Bradford County Well Control Incident
If you’ve read the papers or watched the evening news these past few days, you’re probably familiar with the Marcellus Shale related incident in LeRoy Township, Bradford County. While no one was injured and little environmental impact has been recorded to date, we here at the EID Northeast Marcellus Initiative thought it was important to lay out in a straightforward manner information related to this incident and shed light on claims made in the aftermath of this incident by the anti-affordable energy movement, who, as you can imagine, are looking to score political points.
First and foremost, and as mentioned above, no one was injured in this accident. There was not an explosion or fire. Initial testing of nearby waterways show “minimal if any” impact, with additional testing underway by state environmental regulators. As a precautionary measure, seven families were temporarily relocated in the immediate aftermath of the event; six have since returned to their homes.
So what happened? According to Chesapeake Energy officials, at approximately 11:45 p.m. on April 19, an equipment failure occurred during well-completion activities. For those of you not familiar with the term “well-completion,” it’s the stage in development that follows the drilling phase. It’s also the stage where the well is hydraulically fractured – a process that involves a large volume of water, sand and additives to stimulate the formation. In the coming days and weeks, state regulators will conduct a thorough investigation to determine the root cause of this incident.
The Wilkes-Barre Times Leader reported the incident this way:
“Chesapeake Energy, operator of the ATGAS 2H well pad on Southside Road in Leroy Township, said an equipment failure just before midnight Tuesday into Wednesday during completion procedures, or hydraulic fracturing, allowed drilling liquid to spill from the pad.
“Chesapeake spokesman Rory Sweeney said pressure in the well broke a piece of completion equipment installed to hydraulically fracture, or “frack,” the well, forcing pressurized liquid through the equipment and through the broken part.
“Sweeney characterized the accident as more of a leak than a full blowout, and state Department of Environmental Protection Emergency Response Manager John Erick said “It’s not the classic blowout where things are blowing out of the top of the well,” but a less dramatic sort of blowout.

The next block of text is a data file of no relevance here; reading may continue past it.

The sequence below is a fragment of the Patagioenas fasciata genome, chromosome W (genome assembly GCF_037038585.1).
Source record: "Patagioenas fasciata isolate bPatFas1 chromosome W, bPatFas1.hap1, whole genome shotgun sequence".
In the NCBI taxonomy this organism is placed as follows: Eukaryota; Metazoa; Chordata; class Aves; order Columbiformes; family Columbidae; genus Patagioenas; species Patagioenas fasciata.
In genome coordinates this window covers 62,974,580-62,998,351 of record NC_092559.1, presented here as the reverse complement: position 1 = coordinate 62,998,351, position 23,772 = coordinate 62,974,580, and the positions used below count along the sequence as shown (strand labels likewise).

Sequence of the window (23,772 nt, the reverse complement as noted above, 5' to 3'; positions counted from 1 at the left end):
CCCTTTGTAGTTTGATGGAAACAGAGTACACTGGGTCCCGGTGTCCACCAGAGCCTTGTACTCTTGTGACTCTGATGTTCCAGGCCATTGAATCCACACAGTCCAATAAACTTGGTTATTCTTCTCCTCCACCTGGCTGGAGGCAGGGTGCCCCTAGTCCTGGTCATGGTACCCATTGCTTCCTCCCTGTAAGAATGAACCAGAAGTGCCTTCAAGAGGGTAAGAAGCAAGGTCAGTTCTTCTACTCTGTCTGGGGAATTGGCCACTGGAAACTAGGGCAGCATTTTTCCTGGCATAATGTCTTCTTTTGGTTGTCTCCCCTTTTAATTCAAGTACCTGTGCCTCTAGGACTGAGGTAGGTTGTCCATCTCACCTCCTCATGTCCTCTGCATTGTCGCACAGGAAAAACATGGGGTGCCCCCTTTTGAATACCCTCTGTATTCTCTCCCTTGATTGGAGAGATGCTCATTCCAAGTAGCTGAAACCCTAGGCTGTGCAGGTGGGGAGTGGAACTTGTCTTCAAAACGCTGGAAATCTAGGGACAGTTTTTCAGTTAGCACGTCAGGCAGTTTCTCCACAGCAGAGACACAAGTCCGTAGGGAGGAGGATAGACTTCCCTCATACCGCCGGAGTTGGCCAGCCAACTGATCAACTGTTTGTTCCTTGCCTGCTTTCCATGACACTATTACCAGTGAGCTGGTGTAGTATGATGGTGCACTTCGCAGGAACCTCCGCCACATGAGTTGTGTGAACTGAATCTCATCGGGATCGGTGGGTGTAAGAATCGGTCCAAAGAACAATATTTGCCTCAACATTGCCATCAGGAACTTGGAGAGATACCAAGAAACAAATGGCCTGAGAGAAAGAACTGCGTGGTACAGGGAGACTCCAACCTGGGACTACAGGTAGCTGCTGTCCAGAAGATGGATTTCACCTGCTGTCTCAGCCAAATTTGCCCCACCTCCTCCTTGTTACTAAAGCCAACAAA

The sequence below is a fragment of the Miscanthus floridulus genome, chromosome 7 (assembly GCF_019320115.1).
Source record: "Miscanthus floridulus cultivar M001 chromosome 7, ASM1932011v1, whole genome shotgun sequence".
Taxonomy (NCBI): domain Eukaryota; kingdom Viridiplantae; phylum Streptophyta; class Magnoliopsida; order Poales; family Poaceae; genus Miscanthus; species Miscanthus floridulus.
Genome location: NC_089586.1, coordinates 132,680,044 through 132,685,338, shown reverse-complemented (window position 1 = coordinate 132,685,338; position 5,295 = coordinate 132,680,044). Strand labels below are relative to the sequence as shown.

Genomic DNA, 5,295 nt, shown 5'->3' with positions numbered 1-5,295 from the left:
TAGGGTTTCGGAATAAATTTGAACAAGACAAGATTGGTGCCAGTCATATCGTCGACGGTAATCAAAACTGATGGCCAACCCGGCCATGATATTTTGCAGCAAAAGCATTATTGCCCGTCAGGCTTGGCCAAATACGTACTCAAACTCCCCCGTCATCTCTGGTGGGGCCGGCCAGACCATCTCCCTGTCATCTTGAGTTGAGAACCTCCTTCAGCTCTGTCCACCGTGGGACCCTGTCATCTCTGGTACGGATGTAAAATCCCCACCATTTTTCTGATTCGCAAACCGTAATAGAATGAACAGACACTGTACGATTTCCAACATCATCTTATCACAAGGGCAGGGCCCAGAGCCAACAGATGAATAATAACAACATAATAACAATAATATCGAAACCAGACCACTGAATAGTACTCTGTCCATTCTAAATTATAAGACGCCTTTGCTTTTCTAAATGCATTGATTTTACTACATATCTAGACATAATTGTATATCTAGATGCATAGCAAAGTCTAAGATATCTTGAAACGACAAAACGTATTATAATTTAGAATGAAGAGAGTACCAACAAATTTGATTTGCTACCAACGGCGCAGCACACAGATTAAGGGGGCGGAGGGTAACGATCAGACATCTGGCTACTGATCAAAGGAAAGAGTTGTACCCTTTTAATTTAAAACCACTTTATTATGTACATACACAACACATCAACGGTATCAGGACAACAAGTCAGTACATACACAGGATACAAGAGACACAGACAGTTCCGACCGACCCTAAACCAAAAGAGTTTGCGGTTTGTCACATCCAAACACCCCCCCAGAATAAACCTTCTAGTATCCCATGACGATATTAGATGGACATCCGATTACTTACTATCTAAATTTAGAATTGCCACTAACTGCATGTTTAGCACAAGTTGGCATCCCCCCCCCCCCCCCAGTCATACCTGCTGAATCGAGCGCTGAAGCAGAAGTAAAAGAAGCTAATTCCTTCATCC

“There were no injuries reported in the incident.”
Chris Tucker, or colleague here at Energy in Depth, in an interview with the Wall Street Journal stressed the importance of learning from what caused this incident and making sure it doesn’t happen again:
“Chris Tucker, a spokesman for industry group Energy in Depth, said it was too early to draw any conclusions from the incident but noted that there are more than 1 million active wells in the U.S.
“When accidents occur, however rare they may be, the right approach is to figure out what happened, correct it, and make sure it doesn’t happen again,” Mr. Tucker wrote in an email. “The wrong approach is to blast out a press release 20 minutes after it happens declaring that oil and natural gas can no longer be produced safely in America.”
As you can imagine, those opposed to affordable, reliable, American made energy did just that. In an effort to score cheap political point, and not to be outdone by its Pennsylvania counterpart, the Catskill MountainKeeper, an anti-Marcellus organization based in New York, fired off a missive to reporters yesterday afternoon chalk-full of statements not supported by fact that can be easily contrasted with the facts reported by the Times Leader.
“Current procedure ensures not only that natural gas companies undergo almost no safety and procedural review, but also that these same companies are shielded from having to disclose information regarding the specifics of chemicals used during fracking operations – even though many of these chemicals have proven carcinogenic and radioactive.”
Apparently, the author of this press release majored in fiction writing. In Pennsylvania, natural gas operators are required by law to have what’s called a Preparedness, Prevention and Contingency plan at the well site and on file with County emergency response officials and state environmental regulators. As for the “disclosure claim,” every last chemical used in the fracturing process is contained in this plan and also available on DEP’s website. As for radioactive chemicals going down hole? That’s a claim we’ve never heard before – but hey, these guys aren’t bound by facts or science, just the theory of fear.
A 3-day rule consistently applies to everything put out by these folks – wait three days and the facts generally dispense with everything they’ve said. Remember the “game-changing” New York Times series that was demolished by John Hanger, among others? Remember the Cornell study about methane releases by the Cornell professor who couldn’t even do simple arithmetic when challenged? These people have a playbook and it has something to do with throwing stuff against the wall and seeing how much of it sticks – but it’s not that much.
As we receive new information on what caused this incident, we’ll be sure to keep you updated. Until then, enjoy the holiday weekend.